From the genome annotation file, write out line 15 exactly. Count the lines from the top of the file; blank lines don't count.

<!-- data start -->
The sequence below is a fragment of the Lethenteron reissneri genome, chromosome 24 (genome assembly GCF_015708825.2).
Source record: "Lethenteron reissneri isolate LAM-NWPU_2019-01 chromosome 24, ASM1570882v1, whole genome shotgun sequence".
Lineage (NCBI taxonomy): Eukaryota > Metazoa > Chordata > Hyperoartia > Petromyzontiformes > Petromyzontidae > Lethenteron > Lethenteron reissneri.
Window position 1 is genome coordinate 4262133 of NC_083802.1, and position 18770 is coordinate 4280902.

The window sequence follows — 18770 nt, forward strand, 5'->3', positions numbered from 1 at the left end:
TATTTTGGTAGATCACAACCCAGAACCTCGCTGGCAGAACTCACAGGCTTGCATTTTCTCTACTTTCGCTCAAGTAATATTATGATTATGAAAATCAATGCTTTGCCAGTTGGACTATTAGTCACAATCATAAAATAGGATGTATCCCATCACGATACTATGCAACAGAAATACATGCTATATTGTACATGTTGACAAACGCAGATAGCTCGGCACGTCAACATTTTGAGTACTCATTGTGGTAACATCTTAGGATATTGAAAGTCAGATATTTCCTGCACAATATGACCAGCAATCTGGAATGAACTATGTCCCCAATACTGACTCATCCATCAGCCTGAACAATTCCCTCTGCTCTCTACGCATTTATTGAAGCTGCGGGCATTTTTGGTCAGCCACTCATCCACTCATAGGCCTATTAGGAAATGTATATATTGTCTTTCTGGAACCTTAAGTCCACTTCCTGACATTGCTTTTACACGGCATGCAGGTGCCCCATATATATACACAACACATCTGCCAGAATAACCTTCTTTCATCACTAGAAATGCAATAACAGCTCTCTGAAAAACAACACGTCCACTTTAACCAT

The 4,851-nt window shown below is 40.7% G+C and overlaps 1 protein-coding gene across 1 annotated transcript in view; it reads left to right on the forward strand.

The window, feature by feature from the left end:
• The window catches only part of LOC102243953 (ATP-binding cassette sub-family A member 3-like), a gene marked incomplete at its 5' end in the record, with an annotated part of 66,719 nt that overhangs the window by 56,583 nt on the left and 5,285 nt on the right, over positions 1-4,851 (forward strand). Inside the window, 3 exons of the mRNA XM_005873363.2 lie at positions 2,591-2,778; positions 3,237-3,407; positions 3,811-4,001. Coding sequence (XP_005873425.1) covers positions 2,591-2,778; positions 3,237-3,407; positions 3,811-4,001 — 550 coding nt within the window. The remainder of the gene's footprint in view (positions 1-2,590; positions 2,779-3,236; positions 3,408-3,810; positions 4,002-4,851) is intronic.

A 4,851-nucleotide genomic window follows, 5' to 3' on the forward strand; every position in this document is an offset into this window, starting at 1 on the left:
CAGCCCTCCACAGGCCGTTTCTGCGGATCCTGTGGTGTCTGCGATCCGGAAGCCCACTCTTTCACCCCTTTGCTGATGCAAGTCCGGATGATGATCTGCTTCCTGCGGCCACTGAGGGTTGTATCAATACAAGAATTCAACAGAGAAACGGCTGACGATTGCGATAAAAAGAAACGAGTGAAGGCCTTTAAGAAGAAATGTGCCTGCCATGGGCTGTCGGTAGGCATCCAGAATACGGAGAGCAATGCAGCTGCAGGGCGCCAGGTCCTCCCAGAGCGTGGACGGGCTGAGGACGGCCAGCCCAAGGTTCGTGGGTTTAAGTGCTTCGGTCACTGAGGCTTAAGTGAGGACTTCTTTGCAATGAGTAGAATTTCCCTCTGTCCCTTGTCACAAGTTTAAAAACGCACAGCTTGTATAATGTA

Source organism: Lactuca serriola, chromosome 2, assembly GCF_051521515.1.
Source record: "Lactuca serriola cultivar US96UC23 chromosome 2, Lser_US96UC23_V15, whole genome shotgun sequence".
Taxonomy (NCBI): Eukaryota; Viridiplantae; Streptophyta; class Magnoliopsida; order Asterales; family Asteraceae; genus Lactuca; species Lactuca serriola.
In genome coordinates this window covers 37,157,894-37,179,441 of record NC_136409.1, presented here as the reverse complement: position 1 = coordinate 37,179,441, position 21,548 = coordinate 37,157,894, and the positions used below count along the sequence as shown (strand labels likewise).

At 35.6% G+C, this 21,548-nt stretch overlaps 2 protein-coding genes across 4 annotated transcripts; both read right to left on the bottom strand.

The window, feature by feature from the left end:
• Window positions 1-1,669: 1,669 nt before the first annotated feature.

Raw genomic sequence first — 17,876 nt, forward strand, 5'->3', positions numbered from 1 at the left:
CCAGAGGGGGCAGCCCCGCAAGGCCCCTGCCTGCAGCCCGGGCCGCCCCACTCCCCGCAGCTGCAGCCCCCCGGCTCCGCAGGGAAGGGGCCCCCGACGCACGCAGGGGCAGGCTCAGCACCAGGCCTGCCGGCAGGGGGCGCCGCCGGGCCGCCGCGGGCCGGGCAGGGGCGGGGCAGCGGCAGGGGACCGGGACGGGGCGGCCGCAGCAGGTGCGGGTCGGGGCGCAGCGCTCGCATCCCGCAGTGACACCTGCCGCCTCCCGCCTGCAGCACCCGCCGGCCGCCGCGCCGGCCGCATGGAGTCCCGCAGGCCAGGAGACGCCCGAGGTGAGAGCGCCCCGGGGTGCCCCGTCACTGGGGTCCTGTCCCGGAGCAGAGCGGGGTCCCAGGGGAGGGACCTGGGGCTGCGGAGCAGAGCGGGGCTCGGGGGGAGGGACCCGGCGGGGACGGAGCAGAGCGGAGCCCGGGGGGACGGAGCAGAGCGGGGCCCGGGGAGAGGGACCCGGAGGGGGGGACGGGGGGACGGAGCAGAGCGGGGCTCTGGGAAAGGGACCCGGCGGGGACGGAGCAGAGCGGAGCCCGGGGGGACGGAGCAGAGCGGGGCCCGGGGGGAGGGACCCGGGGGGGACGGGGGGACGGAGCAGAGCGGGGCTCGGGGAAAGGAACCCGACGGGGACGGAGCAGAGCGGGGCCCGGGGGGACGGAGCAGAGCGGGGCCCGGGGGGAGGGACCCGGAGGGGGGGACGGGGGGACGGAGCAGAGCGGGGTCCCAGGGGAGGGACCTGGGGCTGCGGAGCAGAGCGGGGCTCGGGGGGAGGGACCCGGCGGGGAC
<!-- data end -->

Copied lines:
In genome coordinates this window covers 37,157,894-37,179,441 of record NC_136409.1, presented here as the reverse complement: position 1 = coordinate 37,179,441, position 21,548 = coordinate 37,157,894, and the positions used below count along the sequence as shown (strand labels likewise).